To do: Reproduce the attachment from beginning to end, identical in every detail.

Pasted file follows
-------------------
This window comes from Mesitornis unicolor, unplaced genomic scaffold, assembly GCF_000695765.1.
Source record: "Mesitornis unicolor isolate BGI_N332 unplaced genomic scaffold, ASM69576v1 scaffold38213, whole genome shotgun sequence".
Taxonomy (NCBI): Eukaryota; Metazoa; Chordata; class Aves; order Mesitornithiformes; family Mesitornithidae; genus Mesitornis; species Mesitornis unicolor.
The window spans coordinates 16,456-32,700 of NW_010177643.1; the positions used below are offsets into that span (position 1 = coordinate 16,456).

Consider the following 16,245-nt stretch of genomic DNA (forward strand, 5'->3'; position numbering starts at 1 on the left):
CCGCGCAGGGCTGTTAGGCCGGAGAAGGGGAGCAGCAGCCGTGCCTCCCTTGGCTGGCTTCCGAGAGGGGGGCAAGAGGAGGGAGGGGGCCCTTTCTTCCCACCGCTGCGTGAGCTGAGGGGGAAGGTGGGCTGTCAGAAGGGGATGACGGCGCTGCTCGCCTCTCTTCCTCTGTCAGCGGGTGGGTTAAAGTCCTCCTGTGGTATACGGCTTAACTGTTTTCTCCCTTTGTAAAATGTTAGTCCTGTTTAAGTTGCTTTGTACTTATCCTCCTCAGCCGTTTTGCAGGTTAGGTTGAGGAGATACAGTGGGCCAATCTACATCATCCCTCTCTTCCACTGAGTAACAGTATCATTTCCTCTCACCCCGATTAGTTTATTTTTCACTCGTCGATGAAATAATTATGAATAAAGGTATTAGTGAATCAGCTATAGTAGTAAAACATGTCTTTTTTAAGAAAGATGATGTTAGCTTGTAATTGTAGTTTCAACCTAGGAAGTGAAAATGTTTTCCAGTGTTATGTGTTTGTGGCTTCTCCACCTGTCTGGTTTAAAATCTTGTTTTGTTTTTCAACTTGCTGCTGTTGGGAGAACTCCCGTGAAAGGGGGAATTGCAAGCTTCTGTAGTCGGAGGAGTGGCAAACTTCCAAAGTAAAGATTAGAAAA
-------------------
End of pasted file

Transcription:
This window comes from Mesitornis unicolor, unplaced genomic scaffold, assembly GCF_000695765.1.
Source record: "Mesitornis unicolor isolate BGI_N332 unplaced genomic scaffold, ASM69576v1 scaffold38213, whole genome shotgun sequence".
Taxonomy (NCBI): Eukaryota; Metazoa; Chordata; class Aves; order Mesitornithiformes; family Mesitornithidae; genus Mesitornis; species Mesitornis unicolor.
The window spans coordinates 16,456-32,700 of NW_010177643.1; the positions used below are offsets into that span (position 1 = coordinate 16,456).

Consider the following 16,245-nt stretch of genomic DNA (forward strand, 5'->3'; position numbering starts at 1 on the left):
CCGCGCAGGGCTGTTAGGCCGGAGAAGGGGAGCAGCAGCCGTGCCTCCCTTGGCTGGCTTCCGAGAGGGGGGCAAGAGGAGGGAGGGGGCCCTTTCTTCCCACCGCTGCGTGAGCTGAGGGGGAAGGTGGGCTGTCAGAAGGGGATGACGGCGCTGCTCGCCTCTCTTCCTCTGTCAGCGGGTGGGTTAAAGTCCTCCTGTGGTATACGGCTTAACTGTTTTCTCCCTTTGTAAAATGTTAGTCCTGTTTAAGTTGCTTTGTACTTATCCTCCTCAGCCGTTTTGCAGGTTAGGTTGAGGAGATACAGTGGGCCAATCTACATCATCCCTCTCTTCCACTGAGTAACAGTATCATTTCCTCTCACCCCGATTAGTTTATTTTTCACTCGTCGATGAAATAATTATGAATAAAGGTATTAGTGAATCAGCTATAGTAGTAAAACATGTCTTTTTTAAGAAAGATGATGTTAGCTTGTAATTGTAGTTTCAACCTAGGAAGTGAAAATGTTTTCCAGTGTTATGTGTTTGTGGCTTCTCCACCTGTCTGGTTTAAAATCTTGTTTTGTTTTTCAACTTGCTGCTGTTGGGAGAACTCCCGTGAAAGGGGGAATTGCAAGCTTCTGTAGTCGGAGGAGTGGCAAACTTCCAAAGTAAAGATTAGAAAA